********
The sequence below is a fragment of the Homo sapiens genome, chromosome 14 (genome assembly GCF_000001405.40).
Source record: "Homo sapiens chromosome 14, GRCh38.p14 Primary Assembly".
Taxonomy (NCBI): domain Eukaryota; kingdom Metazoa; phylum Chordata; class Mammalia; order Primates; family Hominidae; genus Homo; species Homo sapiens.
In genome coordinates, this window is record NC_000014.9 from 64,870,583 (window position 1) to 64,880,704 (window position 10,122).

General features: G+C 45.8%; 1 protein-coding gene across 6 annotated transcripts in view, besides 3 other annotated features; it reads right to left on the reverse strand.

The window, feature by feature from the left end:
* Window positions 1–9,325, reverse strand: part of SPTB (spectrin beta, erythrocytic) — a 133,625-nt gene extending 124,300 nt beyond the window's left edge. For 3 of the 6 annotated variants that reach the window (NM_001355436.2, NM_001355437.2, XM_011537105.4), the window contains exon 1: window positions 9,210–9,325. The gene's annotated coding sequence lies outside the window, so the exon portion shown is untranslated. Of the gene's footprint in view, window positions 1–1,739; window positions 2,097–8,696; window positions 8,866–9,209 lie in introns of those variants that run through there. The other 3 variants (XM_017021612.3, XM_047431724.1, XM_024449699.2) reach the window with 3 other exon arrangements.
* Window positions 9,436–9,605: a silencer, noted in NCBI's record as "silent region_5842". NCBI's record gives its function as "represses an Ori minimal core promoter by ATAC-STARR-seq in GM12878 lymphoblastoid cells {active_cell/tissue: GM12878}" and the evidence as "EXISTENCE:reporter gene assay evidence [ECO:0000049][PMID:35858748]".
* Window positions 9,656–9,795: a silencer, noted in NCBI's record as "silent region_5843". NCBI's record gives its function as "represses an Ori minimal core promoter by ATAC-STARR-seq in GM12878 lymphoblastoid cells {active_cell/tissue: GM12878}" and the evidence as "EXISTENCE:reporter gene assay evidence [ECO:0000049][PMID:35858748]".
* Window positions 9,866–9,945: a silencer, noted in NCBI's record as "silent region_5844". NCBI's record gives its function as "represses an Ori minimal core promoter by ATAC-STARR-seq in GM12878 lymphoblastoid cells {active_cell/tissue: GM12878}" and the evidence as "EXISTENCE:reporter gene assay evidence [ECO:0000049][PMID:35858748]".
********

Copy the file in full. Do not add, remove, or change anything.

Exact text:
The sequence below is a fragment of the Homo sapiens genome, chromosome 14 (genome assembly GCF_000001405.40).
Source record: "Homo sapiens chromosome 14, GRCh38.p14 Primary Assembly".
Taxonomy (NCBI): domain Eukaryota; kingdom Metazoa; phylum Chordata; class Mammalia; order Primates; family Hominidae; genus Homo; species Homo sapiens.
In genome coordinates, this window is record NC_000014.9 from 64,870,583 (window position 1) to 64,880,704 (window position 10,122).

General features: G+C 45.8%; 1 protein-coding gene across 6 annotated transcripts in view, besides 3 other annotated features; it reads right to left on the reverse strand.

The window, feature by feature from the left end:
* Window positions 1–9,325, reverse strand: part of SPTB (spectrin beta, erythrocytic) — a 133,625-nt gene extending 124,300 nt beyond the window's left edge. For 3 of the 6 annotated variants that reach the window (NM_001355436.2, NM_001355437.2, XM_011537105.4), the window contains exon 1: window positions 9,210–9,325. The gene's annotated coding sequence lies outside the window, so the exon portion shown is untranslated. Of the gene's footprint in view, window positions 1–1,739; window positions 2,097–8,696; window positions 8,866–9,209 lie in introns of those variants that run through there. The other 3 variants (XM_017021612.3, XM_047431724.1, XM_024449699.2) reach the window with 3 other exon arrangements.
* Window positions 9,436–9,605: a silencer, noted in NCBI's record as "silent region_5842". NCBI's record gives its function as "represses an Ori minimal core promoter by ATAC-STARR-seq in GM12878 lymphoblastoid cells {active_cell/tissue: GM12878}" and the evidence as "EXISTENCE:reporter gene assay evidence [ECO:0000049][PMID:35858748]".
* Window positions 9,656–9,795: a silencer, noted in NCBI's record as "silent region_5843". NCBI's record gives its function as "represses an Ori minimal core promoter by ATAC-STARR-seq in GM12878 lymphoblastoid cells {active_cell/tissue: GM12878}" and the evidence as "EXISTENCE:reporter gene assay evidence [ECO:0000049][PMID:35858748]".
* Window positions 9,866–9,945: a silencer, noted in NCBI's record as "silent region_5844". NCBI's record gives its function as "represses an Ori minimal core promoter by ATAC-STARR-seq in GM12878 lymphoblastoid cells {active_cell/tissue: GM12878}" and the evidence as "EXISTENCE:reporter gene assay evidence [ECO:0000049][PMID:35858748]".